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RE: st: how to find the integral for a portion of a normal distribution.


From   "Buzz Burhans" <buzzb3@earthlink.net>
To   <statalist@hsphsun2.harvard.edu>
Subject   RE: st: how to find the integral for a portion of a normal distribution.
Date   Mon, 3 May 2010 22:42:39 -0600

Thanks David.

I am with you on this part - I can generate the proportion of responses <1
or >1 easily enough creating Z scores.  What I want is the sum of the
responses in these two proportions - not the count, but the sum of the
response volume produced / accumulated by observations in these two
proportions.

I can do it in several steps - sorting the obs, and summing over each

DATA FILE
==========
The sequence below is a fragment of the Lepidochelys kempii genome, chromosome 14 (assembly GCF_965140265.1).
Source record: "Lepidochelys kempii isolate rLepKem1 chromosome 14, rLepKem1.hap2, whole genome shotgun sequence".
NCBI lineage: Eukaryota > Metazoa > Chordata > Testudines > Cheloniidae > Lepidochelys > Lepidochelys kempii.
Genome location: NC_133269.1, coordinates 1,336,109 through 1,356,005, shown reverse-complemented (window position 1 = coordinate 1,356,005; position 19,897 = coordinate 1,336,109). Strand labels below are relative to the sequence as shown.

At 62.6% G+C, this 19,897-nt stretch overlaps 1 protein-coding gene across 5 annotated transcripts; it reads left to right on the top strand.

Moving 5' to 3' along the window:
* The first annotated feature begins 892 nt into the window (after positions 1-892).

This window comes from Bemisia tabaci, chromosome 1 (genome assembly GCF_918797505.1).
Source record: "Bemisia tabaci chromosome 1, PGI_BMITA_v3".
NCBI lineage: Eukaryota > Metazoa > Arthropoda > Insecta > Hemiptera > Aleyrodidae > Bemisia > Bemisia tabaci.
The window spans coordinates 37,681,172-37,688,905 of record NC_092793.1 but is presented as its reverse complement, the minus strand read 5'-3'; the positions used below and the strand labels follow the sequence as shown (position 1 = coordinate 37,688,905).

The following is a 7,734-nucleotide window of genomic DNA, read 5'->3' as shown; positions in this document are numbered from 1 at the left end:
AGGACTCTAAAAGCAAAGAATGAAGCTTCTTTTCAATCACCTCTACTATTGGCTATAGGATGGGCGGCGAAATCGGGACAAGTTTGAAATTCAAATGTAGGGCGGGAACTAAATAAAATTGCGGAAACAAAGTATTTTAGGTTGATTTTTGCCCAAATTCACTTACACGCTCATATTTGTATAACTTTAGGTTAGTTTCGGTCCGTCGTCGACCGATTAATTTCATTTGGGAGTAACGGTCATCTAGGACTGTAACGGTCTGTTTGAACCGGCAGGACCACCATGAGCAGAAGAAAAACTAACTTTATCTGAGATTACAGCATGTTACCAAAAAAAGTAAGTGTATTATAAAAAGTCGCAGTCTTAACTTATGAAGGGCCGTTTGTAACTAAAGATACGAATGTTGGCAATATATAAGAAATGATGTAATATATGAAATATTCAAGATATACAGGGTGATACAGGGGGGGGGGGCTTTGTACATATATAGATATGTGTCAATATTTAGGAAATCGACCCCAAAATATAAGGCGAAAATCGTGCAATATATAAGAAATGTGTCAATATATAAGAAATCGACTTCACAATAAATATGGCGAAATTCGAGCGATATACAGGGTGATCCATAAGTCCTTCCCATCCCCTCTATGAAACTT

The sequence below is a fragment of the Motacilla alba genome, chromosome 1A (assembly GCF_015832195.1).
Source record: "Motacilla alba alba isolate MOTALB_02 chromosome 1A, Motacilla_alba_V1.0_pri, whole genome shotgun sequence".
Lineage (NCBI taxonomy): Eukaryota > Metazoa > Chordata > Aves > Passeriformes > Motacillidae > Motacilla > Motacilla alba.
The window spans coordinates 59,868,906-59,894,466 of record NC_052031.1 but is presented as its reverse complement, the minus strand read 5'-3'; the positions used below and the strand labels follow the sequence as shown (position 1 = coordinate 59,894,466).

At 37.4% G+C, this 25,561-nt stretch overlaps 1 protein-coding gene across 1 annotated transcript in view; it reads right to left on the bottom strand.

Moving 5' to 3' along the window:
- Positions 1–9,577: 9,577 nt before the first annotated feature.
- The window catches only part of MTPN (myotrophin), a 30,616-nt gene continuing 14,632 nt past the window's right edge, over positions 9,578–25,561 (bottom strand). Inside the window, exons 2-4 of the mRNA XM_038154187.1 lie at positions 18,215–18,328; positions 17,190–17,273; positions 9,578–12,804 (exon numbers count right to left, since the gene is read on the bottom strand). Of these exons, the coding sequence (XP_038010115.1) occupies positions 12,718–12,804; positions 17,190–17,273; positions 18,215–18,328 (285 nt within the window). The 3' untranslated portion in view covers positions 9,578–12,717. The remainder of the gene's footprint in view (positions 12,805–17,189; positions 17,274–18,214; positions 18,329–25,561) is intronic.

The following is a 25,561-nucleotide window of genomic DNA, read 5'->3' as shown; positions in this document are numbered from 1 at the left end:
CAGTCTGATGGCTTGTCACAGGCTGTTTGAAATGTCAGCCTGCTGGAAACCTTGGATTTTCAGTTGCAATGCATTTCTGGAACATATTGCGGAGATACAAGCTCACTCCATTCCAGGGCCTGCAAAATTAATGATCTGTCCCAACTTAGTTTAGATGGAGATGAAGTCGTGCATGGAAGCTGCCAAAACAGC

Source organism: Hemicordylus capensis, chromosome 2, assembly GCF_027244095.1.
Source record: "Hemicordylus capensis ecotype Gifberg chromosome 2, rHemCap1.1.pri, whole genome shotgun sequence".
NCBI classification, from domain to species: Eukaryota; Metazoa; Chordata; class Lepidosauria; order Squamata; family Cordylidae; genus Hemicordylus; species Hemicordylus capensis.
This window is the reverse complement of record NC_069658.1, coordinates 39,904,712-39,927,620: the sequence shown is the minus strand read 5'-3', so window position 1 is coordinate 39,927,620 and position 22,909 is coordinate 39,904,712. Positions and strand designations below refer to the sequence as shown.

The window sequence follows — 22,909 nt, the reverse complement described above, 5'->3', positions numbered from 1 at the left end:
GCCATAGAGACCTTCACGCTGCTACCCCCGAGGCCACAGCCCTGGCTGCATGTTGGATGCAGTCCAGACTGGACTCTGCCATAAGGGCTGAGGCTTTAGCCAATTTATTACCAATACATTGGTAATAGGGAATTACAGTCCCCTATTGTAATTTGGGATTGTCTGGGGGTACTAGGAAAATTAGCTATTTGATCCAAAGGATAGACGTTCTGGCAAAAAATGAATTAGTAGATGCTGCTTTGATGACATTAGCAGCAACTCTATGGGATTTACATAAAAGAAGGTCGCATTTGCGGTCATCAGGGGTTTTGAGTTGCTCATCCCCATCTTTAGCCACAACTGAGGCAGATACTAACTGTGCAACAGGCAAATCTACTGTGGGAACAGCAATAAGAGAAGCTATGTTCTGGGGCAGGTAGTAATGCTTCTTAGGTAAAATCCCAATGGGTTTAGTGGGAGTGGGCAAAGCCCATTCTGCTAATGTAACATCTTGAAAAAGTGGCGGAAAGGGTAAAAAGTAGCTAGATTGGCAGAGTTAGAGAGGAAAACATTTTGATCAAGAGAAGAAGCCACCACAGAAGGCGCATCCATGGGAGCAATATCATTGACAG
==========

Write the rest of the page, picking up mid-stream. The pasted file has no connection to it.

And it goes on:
proportions, i.e. the lowest 27.3% and the remaining 72.7%; but it seems
that there must be an easier way to get these two cumulative amounts in a
single step.  . 

Buzz

Buzz Burhans, Ph.D. 

Dairy-Tech Group
So. Albany, VT / Twin Falls ID

Phone: 802-755-6842
Cell: 208-320-0829
Fax VT: 802-755-6842
Fax ID: 208-735-1289

Email: buzzb3@earthlink.net

-----Original Message-----
From: owner-statalist@hsphsun2.harvard.edu
[mailto:owner-statalist@hsphsun2.harvard.edu] On Behalf Of David Muller
Sent: Monday, May 03, 2010 10:26 PM
To: statalist@hsphsun2.harvard.edu
Subject: Re: st: how to find the integral for a portion of a normal
distribution.

To expand upon Michael's suggestion, -display normal((1 - 2.05)/1.74)-
will give you the proportion of responses <=1, and -display 1 -
normal((1 - 2.05)/1.74)- will give you the proportion of responses
>=1.

Note that assuming this normal model for your response you would
expect a little over 10% of your responses to be less than 0, which
indicates a problem with your assumption if your response is strictly
positive.

David



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